The House Energy and Commerce Committee plans to hold a second roundtable meeting next Tuesday with stakeholders to talk about what Congress should and should not do to encourage medical innovation.
The committee said it plans to hold the hearing on June 24 and released a report outlining the kinds of questions it is looking answers.
It also says new technology to help detect certain genetic markers long before a patient becomes ill and new mobile applications can help cater treatments to an individual.
However, the committee notes these new technologies raise certain questions about how to legislate and regulate the medical industry.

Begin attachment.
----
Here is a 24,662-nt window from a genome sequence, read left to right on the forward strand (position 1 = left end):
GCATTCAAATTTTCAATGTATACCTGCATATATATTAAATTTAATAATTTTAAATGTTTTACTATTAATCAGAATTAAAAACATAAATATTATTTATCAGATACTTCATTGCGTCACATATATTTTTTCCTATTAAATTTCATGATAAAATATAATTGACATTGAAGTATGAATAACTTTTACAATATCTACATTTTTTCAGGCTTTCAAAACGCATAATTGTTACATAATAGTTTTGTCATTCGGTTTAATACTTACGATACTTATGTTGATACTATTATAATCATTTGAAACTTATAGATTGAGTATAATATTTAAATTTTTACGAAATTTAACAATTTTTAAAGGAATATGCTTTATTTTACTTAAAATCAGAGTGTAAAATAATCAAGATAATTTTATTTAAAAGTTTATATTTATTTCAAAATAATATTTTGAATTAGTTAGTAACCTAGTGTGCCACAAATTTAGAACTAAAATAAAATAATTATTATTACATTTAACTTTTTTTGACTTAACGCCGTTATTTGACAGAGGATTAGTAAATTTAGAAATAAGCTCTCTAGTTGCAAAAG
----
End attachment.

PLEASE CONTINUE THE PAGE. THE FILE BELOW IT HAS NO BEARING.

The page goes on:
“New technology and data can shift our health care system from a reactive one defined largely by its silos into a predictive and integrated care continuum,” the report says. “To fully and responsibly achieve this goal, Congress must carefully consider how patient privacy may be affected by broader aggregation and more detailed data analysis.”
Specifically, the committee asks whether using new technologies to aggregate large amount of medical data can infringe on the privacy of individual patients, and whether healthcare providers have sufficient safeguards to prevent that from happening.
The committee held a similar hearing last month where they asked patients about their experiences with the healthcare system, clinical trials and for suggestions on how to spur medical innovation.